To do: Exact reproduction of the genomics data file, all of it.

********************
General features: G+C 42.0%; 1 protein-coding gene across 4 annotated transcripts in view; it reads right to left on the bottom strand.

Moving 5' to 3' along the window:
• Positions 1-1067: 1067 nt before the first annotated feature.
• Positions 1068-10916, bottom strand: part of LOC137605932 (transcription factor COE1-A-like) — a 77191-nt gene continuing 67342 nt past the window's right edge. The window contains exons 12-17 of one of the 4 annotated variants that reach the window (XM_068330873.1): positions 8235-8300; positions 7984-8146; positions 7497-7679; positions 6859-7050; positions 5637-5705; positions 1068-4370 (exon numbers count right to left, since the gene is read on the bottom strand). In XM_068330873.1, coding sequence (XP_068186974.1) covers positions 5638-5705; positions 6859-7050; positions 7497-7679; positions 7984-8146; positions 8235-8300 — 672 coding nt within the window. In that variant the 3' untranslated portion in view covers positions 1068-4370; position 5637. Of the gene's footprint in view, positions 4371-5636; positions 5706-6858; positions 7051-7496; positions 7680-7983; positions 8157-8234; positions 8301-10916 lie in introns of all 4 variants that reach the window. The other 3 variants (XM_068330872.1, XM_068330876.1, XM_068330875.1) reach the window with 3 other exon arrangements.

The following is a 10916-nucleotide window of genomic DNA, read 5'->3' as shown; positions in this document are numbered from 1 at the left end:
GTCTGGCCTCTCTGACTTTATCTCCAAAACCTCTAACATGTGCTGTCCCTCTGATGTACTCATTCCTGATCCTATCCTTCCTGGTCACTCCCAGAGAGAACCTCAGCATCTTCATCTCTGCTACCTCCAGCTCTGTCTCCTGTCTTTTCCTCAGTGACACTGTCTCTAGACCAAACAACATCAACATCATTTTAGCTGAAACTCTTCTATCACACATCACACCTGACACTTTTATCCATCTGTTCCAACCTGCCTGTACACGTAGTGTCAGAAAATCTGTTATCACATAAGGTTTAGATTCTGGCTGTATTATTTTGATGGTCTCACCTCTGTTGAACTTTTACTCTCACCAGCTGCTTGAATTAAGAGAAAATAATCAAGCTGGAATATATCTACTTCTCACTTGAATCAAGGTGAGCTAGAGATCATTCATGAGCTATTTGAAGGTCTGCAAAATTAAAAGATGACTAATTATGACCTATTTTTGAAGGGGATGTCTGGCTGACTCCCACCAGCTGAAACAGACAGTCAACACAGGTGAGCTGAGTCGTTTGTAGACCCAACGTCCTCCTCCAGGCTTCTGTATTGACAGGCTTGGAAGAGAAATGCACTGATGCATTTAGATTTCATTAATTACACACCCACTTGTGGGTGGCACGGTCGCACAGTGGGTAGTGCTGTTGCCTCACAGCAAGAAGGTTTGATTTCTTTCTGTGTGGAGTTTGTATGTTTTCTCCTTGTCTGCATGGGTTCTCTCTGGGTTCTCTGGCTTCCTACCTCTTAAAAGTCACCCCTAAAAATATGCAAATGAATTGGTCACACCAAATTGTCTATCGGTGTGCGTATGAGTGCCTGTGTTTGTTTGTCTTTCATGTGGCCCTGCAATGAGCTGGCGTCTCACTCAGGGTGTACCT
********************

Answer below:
General features: G+C 42.0%; 1 protein-coding gene across 4 annotated transcripts in view; it reads right to left on the bottom strand.

Moving 5' to 3' along the window:
• Positions 1-1067: 1067 nt before the first annotated feature.
• Positions 1068-10916, bottom strand: part of LOC137605932 (transcription factor COE1-A-like) — a 77191-nt gene continuing 67342 nt past the window's right edge. The window contains exons 12-17 of one of the 4 annotated variants that reach the window (XM_068330873.1): positions 8235-8300; positions 7984-8146; positions 7497-7679; positions 6859-7050; positions 5637-5705; positions 1068-4370 (exon numbers count right to left, since the gene is read on the bottom strand). In XM_068330873.1, coding sequence (XP_068186974.1) covers positions 5638-5705; positions 6859-7050; positions 7497-7679; positions 7984-8146; positions 8235-8300 — 672 coding nt within the window. In that variant the 3' untranslated portion in view covers positions 1068-4370; position 5637. Of the gene's footprint in view, positions 4371-5636; positions 5706-6858; positions 7051-7496; positions 7680-7983; positions 8157-8234; positions 8301-10916 lie in introns of all 4 variants that reach the window. The other 3 variants (XM_068330872.1, XM_068330876.1, XM_068330875.1) reach the window with 3 other exon arrangements.

The following is a 10916-nucleotide window of genomic DNA, read 5'->3' as shown; positions in this document are numbered from 1 at the left end:
GTCTGGCCTCTCTGACTTTATCTCCAAAACCTCTAACATGTGCTGTCCCTCTGATGTACTCATTCCTGATCCTATCCTTCCTGGTCACTCCCAGAGAGAACCTCAGCATCTTCATCTCTGCTACCTCCAGCTCTGTCTCCTGTCTTTTCCTCAGTGACACTGTCTCTAGACCAAACAACATCAACATCATTTTAGCTGAAACTCTTCTATCACACATCACACCTGACACTTTTATCCATCTGTTCCAACCTGCCTGTACACGTAGTGTCAGAAAATCTGTTATCACATAAGGTTTAGATTCTGGCTGTATTATTTTGATGGTCTCACCTCTGTTGAACTTTTACTCTCACCAGCTGCTTGAATTAAGAGAAAATAATCAAGCTGGAATATATCTACTTCTCACTTGAATCAAGGTGAGCTAGAGATCATTCATGAGCTATTTGAAGGTCTGCAAAATTAAAAGATGACTAATTATGACCTATTTTTGAAGGGGATGTCTGGCTGACTCCCACCAGCTGAAACAGACAGTCAACACAGGTGAGCTGAGTCGTTTGTAGACCCAACGTCCTCCTCCAGGCTTCTGTATTGACAGGCTTGGAAGAGAAATGCACTGATGCATTTAGATTTCATTAATTACACACCCACTTGTGGGTGGCACGGTCGCACAGTGGGTAGTGCTGTTGCCTCACAGCAAGAAGGTTTGATTTCTTTCTGTGTGGAGTTTGTATGTTTTCTCCTTGTCTGCATGGGTTCTCTCTGGGTTCTCTGGCTTCCTACCTCTTAAAAGTCACCCCTAAAAATATGCAAATGAATTGGTCACACCAAATTGTCTATCGGTGTGCGTATGAGTGCCTGTGTTTGTTTGTCTTTCATGTGGCCCTGCAATGAGCTGGCGTCTCACTCAGGGTGTACCT